Cayambe (volcano)

Coordinates: 0°1′30″N 77°59′20″W / 0.02500°N 77.98889°W / 0.02500; -77.98889
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North face of the Cayambe volcano
Highest point
Elevation5,790 m (18,996 ft)[1]
Prominence2,075 m (6,808 ft)
Coordinates0°1′30″N 77°59′20″W / 0.02500°N 77.98889°W / 0.02500; -77.98889
LocationPichincha, Ecuador
Parent rangeAndes
Mountain typeComplex volcano[1]
Volcanic arc/beltNorth Volcanic Zone
Last eruption1785 to 1786[1]
First ascent1880 by Edward Whymper
Easiest routerock/snow climb

Cayambe or Volcán Cayambe is a volcano in Ecuador, in the Cordillera Central, a range of the Ecuadorian Andes. It is located in Pichincha Province, some 70 km (43 mi) northeast of Quito. It is the third-highest mountain in Ecuador, at an elevation of 5,790 m (18,996 ft) above sea level.[2]

Cayambe, which has a permanent snow cap, is a Holocene compound volcano which last erupted in March 1786.[1] At 4,690 metres (15,387 ft), its south slope is the highest point in the world crossed by the Equator, and the only point on the Equator with snow cover. The ice cap covers an area of about 22 km2 (8 sq mi) and there are glaciers on the eastern flank descending to about 4,400 m (14,400 ft), whereas those on the drier western flank reach about 4,700 m (15,400 ft).[2] The volcano and most of its slopes are within the Cayambe Coca Ecological Reserve.[3]

Cayambe was first climbed by British adventurer Edward Whymper and his two Italian guides and companions Jean-Antoine Carrel and Louis Carrel in 1880.[4] They made first ascents of most of the volcanoes in Ecuador. Cayambe remains a favorite of mountaineers today. The main route runs through a much-fissured terrain of moderate inclination, and only in its final part does the slope increase to 45°. There is a formidable bergschrund to cross at about 5,500 m (18,000 ft). On the final stages, there are many cracks and seracs to be overcome, and there are extensive views from the summit.[5]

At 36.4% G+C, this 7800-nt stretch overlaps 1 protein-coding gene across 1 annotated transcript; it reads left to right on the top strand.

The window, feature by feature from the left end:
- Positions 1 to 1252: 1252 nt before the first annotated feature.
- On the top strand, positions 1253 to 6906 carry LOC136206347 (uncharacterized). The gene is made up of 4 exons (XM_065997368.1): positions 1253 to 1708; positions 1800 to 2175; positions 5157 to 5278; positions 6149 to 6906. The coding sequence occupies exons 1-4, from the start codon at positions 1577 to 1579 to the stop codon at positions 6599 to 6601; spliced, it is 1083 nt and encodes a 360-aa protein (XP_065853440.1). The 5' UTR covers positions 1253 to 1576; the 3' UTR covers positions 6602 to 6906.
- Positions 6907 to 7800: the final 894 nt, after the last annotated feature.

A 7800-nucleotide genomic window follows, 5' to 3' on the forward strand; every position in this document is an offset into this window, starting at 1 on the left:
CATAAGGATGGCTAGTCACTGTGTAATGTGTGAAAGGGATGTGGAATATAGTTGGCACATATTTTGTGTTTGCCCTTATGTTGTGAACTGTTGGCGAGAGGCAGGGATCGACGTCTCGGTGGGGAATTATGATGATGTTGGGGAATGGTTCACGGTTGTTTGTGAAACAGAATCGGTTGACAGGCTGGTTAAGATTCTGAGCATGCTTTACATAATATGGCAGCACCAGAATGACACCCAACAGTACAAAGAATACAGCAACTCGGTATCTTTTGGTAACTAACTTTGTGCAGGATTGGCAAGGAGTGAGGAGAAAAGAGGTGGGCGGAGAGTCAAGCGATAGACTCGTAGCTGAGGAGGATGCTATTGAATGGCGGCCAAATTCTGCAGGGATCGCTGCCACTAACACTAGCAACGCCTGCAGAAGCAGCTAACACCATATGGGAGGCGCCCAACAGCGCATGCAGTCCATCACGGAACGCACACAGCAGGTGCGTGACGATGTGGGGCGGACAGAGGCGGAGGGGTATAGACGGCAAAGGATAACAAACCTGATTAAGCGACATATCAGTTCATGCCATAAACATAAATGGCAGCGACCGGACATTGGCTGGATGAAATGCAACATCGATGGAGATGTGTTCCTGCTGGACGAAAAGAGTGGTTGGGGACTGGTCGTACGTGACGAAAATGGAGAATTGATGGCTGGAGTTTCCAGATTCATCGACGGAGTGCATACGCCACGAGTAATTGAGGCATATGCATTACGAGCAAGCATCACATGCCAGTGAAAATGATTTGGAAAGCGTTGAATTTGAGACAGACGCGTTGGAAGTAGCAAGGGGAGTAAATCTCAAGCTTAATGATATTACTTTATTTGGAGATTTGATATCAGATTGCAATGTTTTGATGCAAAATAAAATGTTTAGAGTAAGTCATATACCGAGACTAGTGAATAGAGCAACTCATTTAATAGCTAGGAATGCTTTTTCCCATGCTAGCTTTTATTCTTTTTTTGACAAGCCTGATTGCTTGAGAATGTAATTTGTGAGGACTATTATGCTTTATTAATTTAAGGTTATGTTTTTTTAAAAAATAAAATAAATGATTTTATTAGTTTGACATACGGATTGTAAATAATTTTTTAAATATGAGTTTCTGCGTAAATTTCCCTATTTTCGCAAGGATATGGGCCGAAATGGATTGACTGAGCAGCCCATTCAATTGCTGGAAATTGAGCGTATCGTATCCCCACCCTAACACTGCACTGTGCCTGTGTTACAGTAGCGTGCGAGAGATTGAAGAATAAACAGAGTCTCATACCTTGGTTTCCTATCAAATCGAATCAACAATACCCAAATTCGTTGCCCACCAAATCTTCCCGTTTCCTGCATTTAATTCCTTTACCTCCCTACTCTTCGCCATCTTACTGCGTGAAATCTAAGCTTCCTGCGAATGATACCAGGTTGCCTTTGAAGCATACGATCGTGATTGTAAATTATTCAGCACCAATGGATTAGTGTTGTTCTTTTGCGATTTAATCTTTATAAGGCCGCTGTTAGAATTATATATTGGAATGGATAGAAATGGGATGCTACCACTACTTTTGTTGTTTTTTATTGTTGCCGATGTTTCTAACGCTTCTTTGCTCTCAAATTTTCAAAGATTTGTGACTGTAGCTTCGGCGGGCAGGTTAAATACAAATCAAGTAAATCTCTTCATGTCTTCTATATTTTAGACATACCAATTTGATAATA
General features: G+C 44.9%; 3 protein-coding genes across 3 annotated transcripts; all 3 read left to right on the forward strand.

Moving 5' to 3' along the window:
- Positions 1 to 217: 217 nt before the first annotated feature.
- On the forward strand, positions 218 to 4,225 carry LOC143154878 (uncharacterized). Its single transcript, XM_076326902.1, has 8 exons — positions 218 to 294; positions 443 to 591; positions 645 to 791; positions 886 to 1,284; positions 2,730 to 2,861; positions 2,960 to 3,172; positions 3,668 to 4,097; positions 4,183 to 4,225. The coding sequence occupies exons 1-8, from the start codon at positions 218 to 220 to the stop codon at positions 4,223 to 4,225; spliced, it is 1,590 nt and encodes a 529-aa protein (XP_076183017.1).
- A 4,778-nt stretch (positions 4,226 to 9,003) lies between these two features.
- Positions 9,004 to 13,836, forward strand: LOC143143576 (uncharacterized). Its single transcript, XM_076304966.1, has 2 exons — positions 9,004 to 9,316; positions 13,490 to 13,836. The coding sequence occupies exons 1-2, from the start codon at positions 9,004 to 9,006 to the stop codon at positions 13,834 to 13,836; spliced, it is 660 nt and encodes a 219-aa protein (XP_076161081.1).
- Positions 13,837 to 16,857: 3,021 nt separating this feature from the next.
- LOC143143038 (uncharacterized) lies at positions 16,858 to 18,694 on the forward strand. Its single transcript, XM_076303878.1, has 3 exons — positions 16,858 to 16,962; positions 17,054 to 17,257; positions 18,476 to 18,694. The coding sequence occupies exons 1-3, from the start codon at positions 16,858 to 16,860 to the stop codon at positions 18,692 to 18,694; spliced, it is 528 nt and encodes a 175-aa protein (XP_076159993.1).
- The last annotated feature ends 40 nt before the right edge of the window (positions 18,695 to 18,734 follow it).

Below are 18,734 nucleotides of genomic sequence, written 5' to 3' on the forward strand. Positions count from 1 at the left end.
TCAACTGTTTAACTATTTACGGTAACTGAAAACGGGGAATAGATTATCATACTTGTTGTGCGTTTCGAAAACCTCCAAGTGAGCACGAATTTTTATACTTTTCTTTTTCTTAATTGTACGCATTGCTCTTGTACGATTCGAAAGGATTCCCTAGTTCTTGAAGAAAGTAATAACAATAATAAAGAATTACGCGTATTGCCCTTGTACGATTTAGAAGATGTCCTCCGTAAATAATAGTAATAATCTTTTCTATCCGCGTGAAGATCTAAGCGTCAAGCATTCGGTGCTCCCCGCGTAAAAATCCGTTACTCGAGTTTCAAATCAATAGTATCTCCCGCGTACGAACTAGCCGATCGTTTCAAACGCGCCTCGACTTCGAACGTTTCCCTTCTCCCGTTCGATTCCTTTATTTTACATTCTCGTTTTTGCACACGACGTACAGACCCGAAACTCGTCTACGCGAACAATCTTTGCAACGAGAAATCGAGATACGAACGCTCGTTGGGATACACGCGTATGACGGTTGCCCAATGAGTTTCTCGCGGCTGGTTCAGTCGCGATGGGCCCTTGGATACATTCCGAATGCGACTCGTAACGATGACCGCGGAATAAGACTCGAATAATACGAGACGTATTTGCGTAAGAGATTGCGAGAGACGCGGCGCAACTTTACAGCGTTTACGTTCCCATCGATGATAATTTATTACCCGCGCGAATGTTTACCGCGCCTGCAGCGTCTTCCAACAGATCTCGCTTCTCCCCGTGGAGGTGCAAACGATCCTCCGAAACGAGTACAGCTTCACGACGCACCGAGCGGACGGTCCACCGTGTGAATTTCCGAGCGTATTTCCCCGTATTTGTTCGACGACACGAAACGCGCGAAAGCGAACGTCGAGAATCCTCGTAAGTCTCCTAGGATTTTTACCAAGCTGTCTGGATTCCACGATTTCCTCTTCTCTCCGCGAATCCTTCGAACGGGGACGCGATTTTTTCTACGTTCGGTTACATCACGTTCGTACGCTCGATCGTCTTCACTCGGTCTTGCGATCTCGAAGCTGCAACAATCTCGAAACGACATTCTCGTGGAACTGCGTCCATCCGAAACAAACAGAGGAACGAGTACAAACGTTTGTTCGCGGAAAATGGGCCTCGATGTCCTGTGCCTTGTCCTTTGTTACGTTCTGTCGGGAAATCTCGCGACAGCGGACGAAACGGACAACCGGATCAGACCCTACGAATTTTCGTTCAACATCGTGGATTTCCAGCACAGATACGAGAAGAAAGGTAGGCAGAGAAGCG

Cayambe was considered especially beautiful by Alexander von Humboldt, whose writings in turn inspired Frederic Edwin Church to paint the peak, setting the stage for his painting The Heart of the Andes.[6]

While Everest is Earth's highest elevation (green) and Mauna Kea is tallest from its base (orange), Cayambe is farthest from Earth's axis (pink) and Chimborazo is farthest from Earth's centre (blue). Not to scale

Cayambe's peak is the point of Earth's surface farthest from its axis; thus, it rotates the fastest as Earth spins.[7]

Cayambe Volcano in 2017
Climbers on Cayambe

See also[edit]


  1. ^ a b c d "Cayambe". Global Volcanism Program. Smithsonian Institution. Retrieved 8 September 2020.
  2. ^ a b "Cayambe volcano". VolcanoDiscovery. Retrieved 21 June 2020.
  3. ^ "General Information on Cayambe Coca" (in Spanish). Ministry of the Environment. Archived from the original on 2021-11-14. Retrieved 2011-07-15.
  4. ^ "Cayambe". Volcano World. Oregon State University. 14 September 2010. Retrieved 22 May 2018.
  5. ^ Lyle, Andrew (3 September 2018). "Climbing Cayambe: Facts & Information. Routes, Climate, Difficulty, Equipment, Cost". Explore-Share. Retrieved 21 June 2020.
  6. ^ Kelly, Franklin (1989). Frederic Edwin Church (PDF). Washington: National Gallery of Art. pp. 54–55. ISBN 0-89468-136-2.
  7. ^ Klenke, Paul. "Distance to the Center of the Earth". Summit Post. Retrieved 4 July 2018.
  • Cayambe, Instituto Geofísico de la Escuela Politécnica Nacional

External links[edit]